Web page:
For several years, I lived next door to a fascinating elderly gentleman named Mr. Mac. He was a World War II veteran who had served in the Navy, a retired businessman who had worked in the grain industry for most of his life, a loving husband and father, a huge fan of the Kentucky Derby and a really good Gin Rummy player.
Mr. Mac was known for hosting small, neighborhood card tournaments that sometimes went on for weeks during the early evening hours. He would pop a Frank Sinatra tape into the cassette player that he kept on top of the counter and bring out a big plate of summer sausage, pepper jack cheese, black olives and crackers. Mr. Mac kept everyone in stitches as he extemporaneously broke into simple songs from his childhood that none of us had ever heard of before. But when Mr. Mac sang them, they were hilarious. Then, after soundly beating us at Gin Rummy, he would jokingly declare himself Champion of the World and offer tips to help us step up our game.
This Memphis native was also a captivating storyteller. He loved to entertain his guests with detailed anecdotes drawn from every facet of his life from walking to school and buying an apple for a penny from the vendor who set up shop on the corner of his neighborhood to recounting what daily life was like aboard the huge ship during his time in the service.
Mr. Mac also taught me the significance of having a “sterling” friend. He said that throughout life people might claim to have many friends, but only those that you consider “sterling” – of the highest quality – will stand by you under any circumstances. Needless to say, to be counted as a sterling friend of Mr. Mac’s was considered quite an honor.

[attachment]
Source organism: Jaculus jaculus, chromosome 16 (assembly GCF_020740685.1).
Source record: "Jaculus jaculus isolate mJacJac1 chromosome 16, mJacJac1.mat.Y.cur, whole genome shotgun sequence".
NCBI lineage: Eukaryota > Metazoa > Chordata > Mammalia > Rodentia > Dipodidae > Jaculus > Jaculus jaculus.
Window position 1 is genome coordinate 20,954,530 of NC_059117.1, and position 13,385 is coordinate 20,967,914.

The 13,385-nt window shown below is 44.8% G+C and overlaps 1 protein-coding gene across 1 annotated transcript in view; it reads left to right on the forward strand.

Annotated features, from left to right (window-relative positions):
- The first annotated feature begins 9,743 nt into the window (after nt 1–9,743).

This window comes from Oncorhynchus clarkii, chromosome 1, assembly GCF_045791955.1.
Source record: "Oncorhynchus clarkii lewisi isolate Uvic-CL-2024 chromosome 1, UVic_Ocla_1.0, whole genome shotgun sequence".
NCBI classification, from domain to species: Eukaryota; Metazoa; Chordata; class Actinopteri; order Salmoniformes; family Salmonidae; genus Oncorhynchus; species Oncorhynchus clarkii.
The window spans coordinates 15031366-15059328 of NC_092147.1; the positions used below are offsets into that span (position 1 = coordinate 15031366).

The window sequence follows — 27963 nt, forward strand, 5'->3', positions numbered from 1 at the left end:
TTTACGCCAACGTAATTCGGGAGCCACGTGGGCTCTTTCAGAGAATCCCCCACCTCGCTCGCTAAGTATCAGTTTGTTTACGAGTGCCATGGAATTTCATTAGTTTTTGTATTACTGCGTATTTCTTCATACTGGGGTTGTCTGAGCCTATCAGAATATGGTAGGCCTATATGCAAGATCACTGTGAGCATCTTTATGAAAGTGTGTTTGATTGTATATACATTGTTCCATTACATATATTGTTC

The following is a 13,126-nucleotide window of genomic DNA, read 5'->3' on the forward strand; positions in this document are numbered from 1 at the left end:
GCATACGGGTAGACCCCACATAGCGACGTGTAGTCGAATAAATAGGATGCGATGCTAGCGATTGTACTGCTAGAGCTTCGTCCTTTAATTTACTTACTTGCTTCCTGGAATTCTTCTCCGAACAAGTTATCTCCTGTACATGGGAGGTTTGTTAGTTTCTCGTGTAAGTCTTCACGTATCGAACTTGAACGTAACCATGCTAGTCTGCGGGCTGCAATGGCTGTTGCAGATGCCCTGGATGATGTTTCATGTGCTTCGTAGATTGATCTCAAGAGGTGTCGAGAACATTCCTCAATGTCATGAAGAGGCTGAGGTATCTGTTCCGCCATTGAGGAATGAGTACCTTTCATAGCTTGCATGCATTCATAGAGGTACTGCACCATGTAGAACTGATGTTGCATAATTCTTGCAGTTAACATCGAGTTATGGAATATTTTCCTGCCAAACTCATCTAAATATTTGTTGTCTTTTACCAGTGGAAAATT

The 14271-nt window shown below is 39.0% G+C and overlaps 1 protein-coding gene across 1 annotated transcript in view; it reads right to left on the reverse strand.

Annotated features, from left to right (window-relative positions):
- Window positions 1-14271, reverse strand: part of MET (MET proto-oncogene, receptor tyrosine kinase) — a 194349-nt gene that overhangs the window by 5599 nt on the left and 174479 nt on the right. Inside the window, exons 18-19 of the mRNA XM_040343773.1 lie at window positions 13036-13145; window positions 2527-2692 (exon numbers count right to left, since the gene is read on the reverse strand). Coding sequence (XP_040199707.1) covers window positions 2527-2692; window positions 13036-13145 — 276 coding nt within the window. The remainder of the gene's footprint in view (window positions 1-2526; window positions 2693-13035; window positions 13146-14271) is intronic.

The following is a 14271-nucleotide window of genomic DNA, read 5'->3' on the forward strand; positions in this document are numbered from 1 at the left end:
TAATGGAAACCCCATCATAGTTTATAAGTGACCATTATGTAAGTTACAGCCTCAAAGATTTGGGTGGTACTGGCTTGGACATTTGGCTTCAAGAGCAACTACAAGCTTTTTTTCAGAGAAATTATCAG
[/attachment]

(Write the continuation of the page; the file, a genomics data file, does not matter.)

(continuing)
Although he has now passed away, I still think of Mr. Mac from time to time and appreciate having learned so much and laughed so often while in his presence.
Oddly enough, I thought of him the other day in the context of the new Farm Bill and the decisions that farmers and landowners have to make as a result of its stipulations. As I have talked with farmers over the past two to three months, I’ve heard many of them say they think their best option is to stick with growing rice if that is what they have been doing in the past. For others who may not have grown much rice, but have ground that is suited for it, some are opting to make rice a big part of their operation.
When I ask why, the response is almost always along the lines that compared to the other commodities, rice is the most dependable. Many go so far as to say, “A farmer can always make a rice crop. We can count on it not to let us down.”
It occurred to me that these remarks sound a lot like my affable neighbor’s definition of a sterling friend. Thus, in Mr. Mac’s honor, I dub rice as the “sterling commodity” – a grain of the highest quality that hopefully will be there to support our farmers under any circumstances.
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